Friday 28 December 2012

Bull at a Gate: Rex Pilbeam 2

Reginald Byron Jarvis Pilbeam (Rex), and his wife Barbara, arrived in Rockhampton in 1949 from Warwick. An accountant, he'd been hired as Secretary of the debt ridden Rockhampton Agricultural (Show) Society.

They arrived in a town that was once a bustling inland port exporting gold, wool and beef down the Fitzroy River. Grand stone civic buildings had been erected in anticipation of Rockhampton being proclaimed capital of the state of North Queensland, but political power had consolidated in Brisbane and the new state never eventuated. The Mt Morgan gold reserves dwindled and Rocky was allowed to decline. By the time Rex arrived it was known as a 'dusty cow town'. Little did Rocky know it, but they were about to unearth a new nugget – Rex would be pure gold for the town.

During his first 3 years in Rocky, Central Queensland suffered a record drought which was only broken by a record wet season, and if that wasn't enough – two cyclones. Undeterred Rex successfully conducted both the regular annual show and rodeo, and added new events. Even with droughts and flooding rains he reduced the Society's mortgage by £4,500, the equivalent of over $200,000 today. Prior to his appointment the Society had paid off only £1,500 – over 30 years!

One of the new attractions Rex introduced to the show.
The Billy Goat Derby

The local Morning Bulletin newspaper took to calling him a 'live-wire' and not only because of his day job. He was the original Mr Everywhere. One night singing in an eisteddfod, then on the weekend winning an 'old boys' foot race at a community picnic. He was the regular guest of honour out in the bush at nearby country shows and rodeos, lending his expertise to help small towns like Duaringa hold successful events. His wife (Mrs R. Pilbeam, never Barbara) was pressed into service at these events, judging the needlework and other genteel crafts in places like Mt Morgan.

Rex bought new events to the show grounds – a push bike racing carnival, motor bike racing, professional wrestling and more. He organised free entertainment at the grounds for local children including those from the orphanages and he ensured there were special arrangements so crippled children could attend and participate. He was involved in harness racing, was president of the North Rockhampton Football Club, on the town band committee, and organised Rockhampton's Jubilee celebrations for the 50th anniversary of Federation.
A rider from Monto takes a fall at the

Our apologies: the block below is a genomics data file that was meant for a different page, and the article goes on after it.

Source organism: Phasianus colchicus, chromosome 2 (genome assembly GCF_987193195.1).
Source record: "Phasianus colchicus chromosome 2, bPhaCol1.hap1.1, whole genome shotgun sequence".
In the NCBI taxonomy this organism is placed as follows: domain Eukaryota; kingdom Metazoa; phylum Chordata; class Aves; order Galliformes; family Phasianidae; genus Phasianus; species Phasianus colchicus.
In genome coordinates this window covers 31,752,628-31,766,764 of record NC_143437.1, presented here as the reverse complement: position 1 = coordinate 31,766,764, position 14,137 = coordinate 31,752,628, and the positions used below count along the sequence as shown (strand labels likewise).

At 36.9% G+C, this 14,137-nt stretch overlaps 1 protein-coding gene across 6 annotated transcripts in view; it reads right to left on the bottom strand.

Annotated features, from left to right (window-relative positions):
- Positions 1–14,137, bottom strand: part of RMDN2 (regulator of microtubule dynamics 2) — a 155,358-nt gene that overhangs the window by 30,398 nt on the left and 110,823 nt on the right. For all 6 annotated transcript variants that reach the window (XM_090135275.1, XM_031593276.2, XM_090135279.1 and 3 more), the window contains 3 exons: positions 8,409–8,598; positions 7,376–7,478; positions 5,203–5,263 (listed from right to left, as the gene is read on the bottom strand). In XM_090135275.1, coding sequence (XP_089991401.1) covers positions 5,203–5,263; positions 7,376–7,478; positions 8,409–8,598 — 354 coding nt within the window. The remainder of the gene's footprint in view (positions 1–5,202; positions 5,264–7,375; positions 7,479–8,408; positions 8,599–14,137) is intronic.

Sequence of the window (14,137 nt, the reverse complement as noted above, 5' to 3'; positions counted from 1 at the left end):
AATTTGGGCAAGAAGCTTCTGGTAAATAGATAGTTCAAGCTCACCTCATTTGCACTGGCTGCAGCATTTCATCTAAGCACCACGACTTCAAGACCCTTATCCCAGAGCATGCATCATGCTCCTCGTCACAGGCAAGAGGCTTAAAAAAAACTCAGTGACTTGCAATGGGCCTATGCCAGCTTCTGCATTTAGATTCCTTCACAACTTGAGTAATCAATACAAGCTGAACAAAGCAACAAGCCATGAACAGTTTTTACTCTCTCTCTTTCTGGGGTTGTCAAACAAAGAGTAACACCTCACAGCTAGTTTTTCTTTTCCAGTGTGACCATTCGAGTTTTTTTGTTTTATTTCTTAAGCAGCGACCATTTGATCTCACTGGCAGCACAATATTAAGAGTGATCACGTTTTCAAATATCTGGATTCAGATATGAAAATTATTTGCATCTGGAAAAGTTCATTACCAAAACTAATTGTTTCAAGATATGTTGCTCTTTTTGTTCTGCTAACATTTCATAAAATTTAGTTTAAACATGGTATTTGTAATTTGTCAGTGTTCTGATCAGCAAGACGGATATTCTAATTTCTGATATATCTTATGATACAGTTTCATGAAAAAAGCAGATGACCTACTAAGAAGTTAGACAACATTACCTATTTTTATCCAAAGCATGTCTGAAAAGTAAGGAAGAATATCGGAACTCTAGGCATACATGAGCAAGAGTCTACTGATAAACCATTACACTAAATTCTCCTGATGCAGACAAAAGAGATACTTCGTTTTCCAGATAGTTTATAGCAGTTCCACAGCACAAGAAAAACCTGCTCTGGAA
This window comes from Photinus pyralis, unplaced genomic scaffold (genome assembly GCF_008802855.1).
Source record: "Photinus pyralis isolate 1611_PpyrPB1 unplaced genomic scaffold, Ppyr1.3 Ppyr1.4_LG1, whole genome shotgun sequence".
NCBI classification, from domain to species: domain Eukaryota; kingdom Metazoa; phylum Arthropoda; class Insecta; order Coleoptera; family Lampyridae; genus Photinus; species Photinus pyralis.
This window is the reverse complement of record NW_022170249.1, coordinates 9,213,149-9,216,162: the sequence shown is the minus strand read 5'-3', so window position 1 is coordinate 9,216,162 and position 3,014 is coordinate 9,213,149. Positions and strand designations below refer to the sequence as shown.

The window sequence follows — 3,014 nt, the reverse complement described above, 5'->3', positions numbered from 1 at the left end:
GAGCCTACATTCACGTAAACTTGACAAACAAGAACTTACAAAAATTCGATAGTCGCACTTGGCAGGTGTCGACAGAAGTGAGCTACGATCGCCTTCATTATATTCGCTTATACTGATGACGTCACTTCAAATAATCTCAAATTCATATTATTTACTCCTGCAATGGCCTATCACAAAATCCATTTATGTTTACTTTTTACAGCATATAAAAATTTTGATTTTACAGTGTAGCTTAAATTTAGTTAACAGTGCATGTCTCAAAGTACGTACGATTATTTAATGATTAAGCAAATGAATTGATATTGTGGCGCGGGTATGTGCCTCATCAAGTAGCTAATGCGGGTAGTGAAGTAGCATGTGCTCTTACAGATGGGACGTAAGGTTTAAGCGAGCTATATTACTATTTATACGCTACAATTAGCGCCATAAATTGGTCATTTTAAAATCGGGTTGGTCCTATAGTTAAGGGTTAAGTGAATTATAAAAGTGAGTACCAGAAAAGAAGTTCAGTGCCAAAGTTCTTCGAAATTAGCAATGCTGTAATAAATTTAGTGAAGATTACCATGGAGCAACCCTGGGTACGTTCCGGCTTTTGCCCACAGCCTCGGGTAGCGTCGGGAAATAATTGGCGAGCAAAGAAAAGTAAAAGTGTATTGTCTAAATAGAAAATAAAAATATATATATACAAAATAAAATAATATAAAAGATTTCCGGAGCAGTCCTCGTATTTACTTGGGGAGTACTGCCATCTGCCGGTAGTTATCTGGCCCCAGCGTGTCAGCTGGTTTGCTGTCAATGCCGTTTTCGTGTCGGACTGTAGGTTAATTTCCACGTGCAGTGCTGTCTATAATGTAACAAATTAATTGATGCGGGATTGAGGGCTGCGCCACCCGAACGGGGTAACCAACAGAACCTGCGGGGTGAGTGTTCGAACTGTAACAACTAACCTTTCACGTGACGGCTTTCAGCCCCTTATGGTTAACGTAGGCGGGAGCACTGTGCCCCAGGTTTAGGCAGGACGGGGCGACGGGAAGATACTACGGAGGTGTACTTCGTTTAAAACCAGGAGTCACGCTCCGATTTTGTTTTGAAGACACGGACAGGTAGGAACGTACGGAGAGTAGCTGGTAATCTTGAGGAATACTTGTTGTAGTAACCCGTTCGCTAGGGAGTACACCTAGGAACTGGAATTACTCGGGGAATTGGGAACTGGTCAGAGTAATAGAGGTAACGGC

1949 Rocky Round-Up.
He organised fund raising balls that were unlike anything the town had seen before - and which returned record profits. The Morning Bulletin in October 1951 described one event. Miniature rough-riders, bullock horns and ten gallon hats hung from the ceiling among green, gold and brown pennants. The stage was beautified with glorious floral displays. Another article described the planned entertainment for the 'gay proceedings'. “The guests will be entertained with exhibitions of whip cracking, tight rope walking, knife throwing, square dancing and in one of the acts Mr Dan Crotty's horse Silver will appear on the stage. A humorous feature will be ballet dancing by members of the North Rockhampton Football club.” (Drag shows haven't changed much in Rocky since.)

Dan Crotty with son Buddy on  Silver entertaining
kids at the showgrounds.

Rex knew how to put on a show!

Rocky may have been an old girl, but Rex showed the old girl how to kick up her heels!

In 1952 the council election was announced and Rex stood for Mayor. To stand for council after only 3 years in a parochial Queensland town was incredibly presumptuous. Present day Cairns Mayor Val Schier who moved to North Queensland in 1982, still has opponents declaring she's a blow-in who should 'go back to Tasmania'.

While the Morning Bulletin pondered if being better known than the Post Office clock would help Pilbeam win election to a council traditionally dominated by well established teams, Rex piled steel rods onto the floor of his car and hooked up a bullhorn. He drove round the bumpy, pot holed, gravel streets announcing over the loudspeaker, above the din of clanking steel, that if he was elected Mayor he would pave those streets.

Rex was elected, and he paved those streets.


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